Relaxation can be a learned behaviour, although it is inbuilt, we don’t always know how to access it. To relax is not simply lying down and doing the right breathing technique, it takes time, practice and the opportunity to let the body know that it is safe to do so. So how does yoga help the body relax?
What is the relaxation mechanism?
Very often we are told to relax by taking an in breath and then releasing a long slow out breath. The reason this doesn’t always work is because the body does not feel safe. To simply focus on the breath and try to breath more slowly may cause anxiety, even distress if a person is not used to doing this or relates it to trauma, they may have experienced.
We need to appeal to the very basic survival mode of the brain and let it know that we are safe. How can we do this?
· Grounding movements like taking off our shoes and feeling the connection with the floor, taking time to slow down and feel the stability this brings to the body
· Slow flowing movements such as gently raising and lowering the arms, the brain receives messages from the body and translates them to feelings of safety and security
· Connecting movement to the breath, another way for the brain to translate that the body is in a safe and stable place
· Being in the moment and allowing the senses to rest within the body, feeling the muscles, ligaments and tendons moving the body through different shapes
· Slowly taking the eyes from side to side as the head moves in a ‘no’ movement, the eyes are directly linked to the brain and quickly relay messages of safety
These aspects can be included in a yoga class and then be transferred to individuals daily home practice. Yoga classes are available in some areas of the UK using Social Prescribing. This model allows GPs or other primary care personnel to liaise with Link Workers who are knowledgeable about local classes and clubs.
Exercise referral schemes and their role in encouraging people to try yoga
Lots of people have been referred, via their primary care team, to the exercise referral schemes that exist across the country. The article in the BMC Public Health(1) talks about exercise referral schemes and mental health. It asked whether these referral schemes helped people with mental health conditions. Increased physical activity is a common lifestyle recommendation and has been demonstrated to improve overall health outcomes. Mild exercise is seen to have the greatest impact on anxiety Dr Chatterjee Podcast #242 (2).
Physical activity has been shown to be effective for stress 8, clinical depression and anxiety 9. The paper goes on to say that those individuals who don’t regularly have physical activity are twice as likely to display depression and anxiety symptoms 19. The study also states that people were more likely to attend yoga classes because of the more mindful and meditative nature of yoga makes it more appealing than standard gym sessions. In addition, increasing age is correlated with an increase uptake of exercise referral schemes 38, 39, 40. Overall, the report found that the approach to exercise referral schemes for people with mental health referrals needs to change.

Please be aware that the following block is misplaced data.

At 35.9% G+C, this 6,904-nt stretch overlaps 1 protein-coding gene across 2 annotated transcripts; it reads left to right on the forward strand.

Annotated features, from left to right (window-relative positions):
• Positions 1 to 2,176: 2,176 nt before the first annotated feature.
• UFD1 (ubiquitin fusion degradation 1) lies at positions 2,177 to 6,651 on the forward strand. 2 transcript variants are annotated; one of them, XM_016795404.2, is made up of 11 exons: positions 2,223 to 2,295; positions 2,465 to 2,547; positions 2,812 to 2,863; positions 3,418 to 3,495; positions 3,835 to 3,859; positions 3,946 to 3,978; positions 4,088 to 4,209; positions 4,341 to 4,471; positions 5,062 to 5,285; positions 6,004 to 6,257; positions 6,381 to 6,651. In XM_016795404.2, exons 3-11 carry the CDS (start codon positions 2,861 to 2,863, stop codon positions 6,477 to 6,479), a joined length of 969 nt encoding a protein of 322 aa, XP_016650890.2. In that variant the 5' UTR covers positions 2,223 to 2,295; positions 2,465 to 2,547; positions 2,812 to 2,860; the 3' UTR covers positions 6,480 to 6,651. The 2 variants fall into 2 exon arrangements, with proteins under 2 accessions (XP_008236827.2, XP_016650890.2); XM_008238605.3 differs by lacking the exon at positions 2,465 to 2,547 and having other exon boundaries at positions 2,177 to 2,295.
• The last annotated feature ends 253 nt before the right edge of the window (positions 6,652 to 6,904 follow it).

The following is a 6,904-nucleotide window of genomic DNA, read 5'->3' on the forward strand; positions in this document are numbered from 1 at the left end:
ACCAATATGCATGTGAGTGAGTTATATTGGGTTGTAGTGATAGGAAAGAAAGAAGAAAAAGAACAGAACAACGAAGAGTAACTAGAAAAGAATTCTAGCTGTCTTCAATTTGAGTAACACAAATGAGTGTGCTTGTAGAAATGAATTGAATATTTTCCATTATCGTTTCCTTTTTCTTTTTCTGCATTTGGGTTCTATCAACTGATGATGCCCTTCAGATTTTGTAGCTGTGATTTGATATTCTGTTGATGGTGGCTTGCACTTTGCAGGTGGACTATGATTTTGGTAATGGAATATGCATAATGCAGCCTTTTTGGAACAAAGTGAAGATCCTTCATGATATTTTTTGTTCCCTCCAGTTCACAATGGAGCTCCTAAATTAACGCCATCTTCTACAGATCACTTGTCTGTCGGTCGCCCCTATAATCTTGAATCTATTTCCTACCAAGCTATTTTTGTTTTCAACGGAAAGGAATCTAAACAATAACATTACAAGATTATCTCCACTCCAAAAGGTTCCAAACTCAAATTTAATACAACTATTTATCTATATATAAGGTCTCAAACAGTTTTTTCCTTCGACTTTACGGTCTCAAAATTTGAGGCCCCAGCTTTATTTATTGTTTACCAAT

When people experience mental health problems and they are advised to seek out more physical exercise they are looking for a situation where they can decide for themselves their level of participation. They want to know beforehand what to expect and that the activity could be adapted to their needs. A supportive atmosphere is also vitally important. It seems that the exercise referral schemes need to be tailored, individualised and personalised. Yoga has these aspects at its core.
Yoga is a useful preventative tool to help with anxiety and depression working alongside primary care. Yoga works well as it widens the ‘Window of Tolerance’, a term developed by Dan Siegal. Yoga meets the 4 key principles of his theory. The first is practicing and practicing, in other words repeating the same movements and practicing them with a stable and grounded base. The second is practicing with awareness, enabling the mind to feel each movement. The third is practicing with passion, really enjoying the experience. The fourth and final is novelty, so although we practice the same movements, we make small changes. These could be lifting the arms with the palms up and the next time with the palms down. Introducing novelty throughout the practice.
Slow, mindful yoga helps to wash away the stress hormones, adrenaline and cortisol. It also reduces emotional reactivity, so we increasingly tend to be able to stand back and think about a problem. Deeper breathing activates the parasympathetic nervous system and reduces our heart rate also shunting blood away from our muscles and into our digestive and reproductive systems. This is also known as ‘Rest & Restore’. Whenever we move our body we release beneficial neurochemicals like dopamine, noradrenaline, endorphins and serotonin. Wendy Suzuki describes this beautifully as a ‘bubble bath of neurochemicals that act to the destress you and reduce hostility and anxiety’.
Stress is a big part of our daily life now. It would be good to learn how to destress, to relax. This will be different for each of us and it would be good to learn some basic practices that help us unplug quickly. The more we practice, the quicker we relax. The quicker we relax means that we will spend more time in a relaxed state. Let’s get going.
(1) Evaluation of the uptake, retention and effectiveness of exercise referral schemes for the management of mental health conditions in primary care: a systematic review | BMC Public Health | Full Text (biomedcentral.com)
(3) Wendy Suzuki Prof of Neural Science & Psychology Book: Good Anxiety